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Sunday, October 19, 2014

Huangshan - the Descent

Walking down a mountain is easier than walking up a mountain, right?

The fog was thick and heavy on Monday morning (Columbus Day) on the summit of Huángshān 黄山, one of the most famous mountains in China. The atmospheric conditions had already put paid to my wife's idea of waking up before dawn in order to see the sunrise (a blessing in disguise, allowing me to get some much-needed sleep), and we wondered if it would still be a good idea to go ahead with our plan of descending from the mountain via the long and laborious western route. The staff at the hotel where we'd spent the night were telling people that it would take 6-7 hours to walk down and that trail conditions were "dangerous". Pamela suggested we walk the first few kilometers to test things out for ourselves; if it was as bad as advertised, we could always descend via the cable car, which was operating despite the heavy fog. Suitably attired, we set out from the hotel and into the mist:

You have to go up before you can go down. My wife huffs and puffs her way upstairs through the fog:

The first landmark we reached was the Flying Rock 飞来石, looking suitably eerie in the morning mist:

Bright Summit Peak (1841 meters/6040 feet) was anything but. However, while the fog was thick, it wasn't raining and the ground didn't seem particularly slippery, so we decided to go ahead with our planned descent on foot. But not before stocking up on hard-boiled eggs first:

There wasn't much to see as we began making our way down, but everyone was in a good mood:

Finally, in an area known as Áoyú Peak (1780 meters/5840 feet), we broke through the cloud cover, and the magnificence of the scenery on Huangshan began to appear before us:

The staircase clung to the side of the mountain as it snaked its way downhill, with the wind whipping up at times. Looking back, we were amazed both at how far we'd come and where exactly we'd been walking:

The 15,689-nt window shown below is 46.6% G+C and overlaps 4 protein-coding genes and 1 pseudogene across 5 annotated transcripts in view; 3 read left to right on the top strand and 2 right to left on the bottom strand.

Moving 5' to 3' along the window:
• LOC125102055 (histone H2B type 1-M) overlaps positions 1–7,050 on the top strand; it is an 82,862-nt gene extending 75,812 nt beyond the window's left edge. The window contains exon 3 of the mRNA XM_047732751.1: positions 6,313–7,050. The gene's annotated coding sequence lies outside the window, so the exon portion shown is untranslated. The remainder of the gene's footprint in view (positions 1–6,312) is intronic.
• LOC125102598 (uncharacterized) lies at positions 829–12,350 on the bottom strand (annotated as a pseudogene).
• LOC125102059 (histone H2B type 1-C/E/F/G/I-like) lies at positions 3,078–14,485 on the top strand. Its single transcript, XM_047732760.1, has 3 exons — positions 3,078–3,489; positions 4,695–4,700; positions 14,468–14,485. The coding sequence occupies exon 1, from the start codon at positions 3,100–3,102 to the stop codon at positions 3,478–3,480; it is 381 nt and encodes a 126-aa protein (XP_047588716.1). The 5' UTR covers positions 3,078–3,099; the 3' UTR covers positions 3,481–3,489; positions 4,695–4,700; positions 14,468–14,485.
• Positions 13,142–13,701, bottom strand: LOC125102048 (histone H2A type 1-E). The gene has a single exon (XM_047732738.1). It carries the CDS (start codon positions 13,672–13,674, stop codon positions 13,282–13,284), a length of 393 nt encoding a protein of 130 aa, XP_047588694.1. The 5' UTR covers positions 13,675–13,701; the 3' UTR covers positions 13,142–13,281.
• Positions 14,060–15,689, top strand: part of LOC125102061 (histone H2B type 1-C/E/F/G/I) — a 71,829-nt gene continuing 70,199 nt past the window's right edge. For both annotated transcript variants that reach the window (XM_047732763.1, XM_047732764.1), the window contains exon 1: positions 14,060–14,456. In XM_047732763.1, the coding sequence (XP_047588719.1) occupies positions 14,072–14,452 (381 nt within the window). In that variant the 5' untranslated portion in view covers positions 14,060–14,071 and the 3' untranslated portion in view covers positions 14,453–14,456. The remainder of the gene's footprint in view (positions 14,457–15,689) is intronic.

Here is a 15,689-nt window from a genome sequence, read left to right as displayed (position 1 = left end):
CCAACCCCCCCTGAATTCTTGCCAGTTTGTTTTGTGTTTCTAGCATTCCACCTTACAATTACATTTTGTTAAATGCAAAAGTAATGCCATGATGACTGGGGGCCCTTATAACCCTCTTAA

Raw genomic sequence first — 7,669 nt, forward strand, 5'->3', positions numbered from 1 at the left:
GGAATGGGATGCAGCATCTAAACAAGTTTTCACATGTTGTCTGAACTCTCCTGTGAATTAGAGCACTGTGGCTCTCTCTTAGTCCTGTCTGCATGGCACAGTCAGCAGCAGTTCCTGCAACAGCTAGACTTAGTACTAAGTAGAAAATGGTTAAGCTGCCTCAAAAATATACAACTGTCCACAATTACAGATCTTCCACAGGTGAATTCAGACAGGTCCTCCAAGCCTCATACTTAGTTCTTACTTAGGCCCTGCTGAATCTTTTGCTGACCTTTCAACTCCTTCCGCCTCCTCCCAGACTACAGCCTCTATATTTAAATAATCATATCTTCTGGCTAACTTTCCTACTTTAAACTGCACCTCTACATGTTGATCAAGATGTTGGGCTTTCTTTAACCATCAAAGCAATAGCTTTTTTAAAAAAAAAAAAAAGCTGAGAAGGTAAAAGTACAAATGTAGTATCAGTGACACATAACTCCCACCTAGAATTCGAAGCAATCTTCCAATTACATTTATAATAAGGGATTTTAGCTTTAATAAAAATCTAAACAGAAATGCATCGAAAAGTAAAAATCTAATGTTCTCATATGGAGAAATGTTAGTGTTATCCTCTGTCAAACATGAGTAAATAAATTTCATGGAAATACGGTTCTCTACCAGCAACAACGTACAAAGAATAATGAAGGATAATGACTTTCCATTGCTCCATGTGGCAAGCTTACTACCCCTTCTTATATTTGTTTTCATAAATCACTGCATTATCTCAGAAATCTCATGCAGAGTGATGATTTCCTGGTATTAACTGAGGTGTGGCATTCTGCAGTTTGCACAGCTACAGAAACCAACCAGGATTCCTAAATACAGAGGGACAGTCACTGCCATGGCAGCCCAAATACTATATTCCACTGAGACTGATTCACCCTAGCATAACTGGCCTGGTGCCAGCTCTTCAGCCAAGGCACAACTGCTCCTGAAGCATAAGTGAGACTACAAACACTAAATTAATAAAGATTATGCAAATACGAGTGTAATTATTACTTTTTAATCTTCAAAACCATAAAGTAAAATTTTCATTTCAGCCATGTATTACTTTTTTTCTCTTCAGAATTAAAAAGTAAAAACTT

Things were beginning to warm up as the sun started to break through the clouds:

Unlike the eastern route, which is under a forest canopy for the most part, the western steps are exposed, providing the views that have served as inspiration for generations of Chinese artists and poets:

Occasionally the clouds would roll back in, but not for very long:

Every turn revealed a new postcard-worthy view:

For me, Elephant Trunk Rock conjured up images of something else:

Graffiti, Huangshan-style:

Ansel Adams would've loved it here: 

If you look closely at the photograph below, you will see a steep stone staircase making its way up the granite peak. This is the famed Heavenly Capital Peak 天都峰 (1810 meters/5938 feet), the most celebrated stretch of trail on Huangshan, providing its most staggeringly beautiful views. However, with an eight year-old in tow and with no idea how long it was going to take us to reach the bottom, we skipped this detour:

Pine trees cling precariously to outcroppings everywhere on the mountain:

Taking a snack break. The girls were still in good spirits at this point:

Chinese ink paintings frequently came to life as we continued on:

Eventually, the stone steps carved out of the side of the mountains turned into the Never Ending Staircase. Legs became wobbly as continued the descent, but Amber soldiered on, often leading the way:

For those whose knees and legs couldn't take the steps any longer, sedan chairs were available (at a hefty cost). Little did I realize...:

Pamela was starting to lag behind us. True to form, she stubbornly insisted we go on ahead and not wait up for her, which me did, admiring the views along the way:

Looking back up at the mountain. My wife was nowhere in sight:

Five hours and ten minutes after leaving our hotel, we reached the end of the western steps! I couldn't have been more prouder of my daughter - for 15 kilometers (9.3 miles), she made her way downhill unaided, and at the end was still as cheerful and energetic as ever, betraying no hint of fatigue or muscle ache. Ah, youth...:

The same could not be said for poor Pamela, however, who made her way down about 20 minutes later. It turned out that she'd ended up employing the services of the sedan chair bearers as her legs wouldn't let her go any further down those damned stone steps. I have a strong feeling that this will be the last time my wife will join me and Amber on a hike:

The western steps route ends at the photogenic Mercy Light Temple 慈光阁. From there, we caught a minibus back to Tāngkŏu 汤口, where we'd left our car while we ascended the mountain the day before:

My daughter back in Tangkou, beaming from having hiked down from Huangshan:

From Tangkou we drove to the old trading town of Túnxī 屯溪. After checking into our hotel, we went out for dinner, where we celebrated (or in Pamela's case, tried to recover from) our successful descent from one of China's most beautiful mountains with a local beer:

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